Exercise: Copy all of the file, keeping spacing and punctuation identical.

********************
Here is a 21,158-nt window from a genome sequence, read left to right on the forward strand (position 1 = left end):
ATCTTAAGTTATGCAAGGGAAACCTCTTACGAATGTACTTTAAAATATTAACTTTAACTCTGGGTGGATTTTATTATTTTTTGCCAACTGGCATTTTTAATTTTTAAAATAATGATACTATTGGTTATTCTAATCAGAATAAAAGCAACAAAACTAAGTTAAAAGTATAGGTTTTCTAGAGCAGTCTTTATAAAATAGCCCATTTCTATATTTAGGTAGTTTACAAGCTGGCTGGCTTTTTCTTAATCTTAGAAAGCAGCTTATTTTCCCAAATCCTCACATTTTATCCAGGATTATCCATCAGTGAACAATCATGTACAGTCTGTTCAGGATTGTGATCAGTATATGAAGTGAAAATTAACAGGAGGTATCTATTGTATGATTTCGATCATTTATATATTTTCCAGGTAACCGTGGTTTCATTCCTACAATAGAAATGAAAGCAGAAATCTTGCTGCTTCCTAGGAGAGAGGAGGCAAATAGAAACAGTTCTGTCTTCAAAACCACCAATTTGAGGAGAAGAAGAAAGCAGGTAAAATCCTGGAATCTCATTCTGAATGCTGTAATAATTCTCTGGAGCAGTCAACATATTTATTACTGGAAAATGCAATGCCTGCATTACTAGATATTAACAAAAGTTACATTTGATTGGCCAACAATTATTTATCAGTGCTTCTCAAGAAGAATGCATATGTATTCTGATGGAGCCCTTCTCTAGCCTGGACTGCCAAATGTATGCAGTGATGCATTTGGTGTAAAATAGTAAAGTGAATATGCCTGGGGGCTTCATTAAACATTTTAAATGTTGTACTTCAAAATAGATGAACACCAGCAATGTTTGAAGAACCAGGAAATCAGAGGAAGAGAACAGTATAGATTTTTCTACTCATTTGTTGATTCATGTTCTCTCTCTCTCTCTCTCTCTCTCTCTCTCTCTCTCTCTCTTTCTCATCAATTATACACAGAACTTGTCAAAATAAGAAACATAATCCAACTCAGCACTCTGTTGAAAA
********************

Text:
Here is a 21,158-nt window from a genome sequence, read left to right on the forward strand (position 1 = left end):
ATCTTAAGTTATGCAAGGGAAACCTCTTACGAATGTACTTTAAAATATTAACTTTAACTCTGGGTGGATTTTATTATTTTTTGCCAACTGGCATTTTTAATTTTTAAAATAATGATACTATTGGTTATTCTAATCAGAATAAAAGCAACAAAACTAAGTTAAAAGTATAGGTTTTCTAGAGCAGTCTTTATAAAATAGCCCATTTCTATATTTAGGTAGTTTACAAGCTGGCTGGCTTTTTCTTAATCTTAGAAAGCAGCTTATTTTCCCAAATCCTCACATTTTATCCAGGATTATCCATCAGTGAACAATCATGTACAGTCTGTTCAGGATTGTGATCAGTATATGAAGTGAAAATTAACAGGAGGTATCTATTGTATGATTTCGATCATTTATATATTTTCCAGGTAACCGTGGTTTCATTCCTACAATAGAAATGAAAGCAGAAATCTTGCTGCTTCCTAGGAGAGAGGAGGCAAATAGAAACAGTTCTGTCTTCAAAACCACCAATTTGAGGAGAAGAAGAAAGCAGGTAAAATCCTGGAATCTCATTCTGAATGCTGTAATAATTCTCTGGAGCAGTCAACATATTTATTACTGGAAAATGCAATGCCTGCATTACTAGATATTAACAAAAGTTACATTTGATTGGCCAACAATTATTTATCAGTGCTTCTCAAGAAGAATGCATATGTATTCTGATGGAGCCCTTCTCTAGCCTGGACTGCCAAATGTATGCAGTGATGCATTTGGTGTAAAATAGTAAAGTGAATATGCCTGGGGGCTTCATTAAACATTTTAAATGTTGTACTTCAAAATAGATGAACACCAGCAATGTTTGAAGAACCAGGAAATCAGAGGAAGAGAACAGTATAGATTTTTCTACTCATTTGTTGATTCATGTTCTCTCTCTCTCTCTCTCTCTCTCTCTCTCTCTCTCTCTCTTTCTCATCAATTATACACAGAACTTGTCAAAATAAGAAACATAATCCAACTCAGCACTCTGTTGAAAA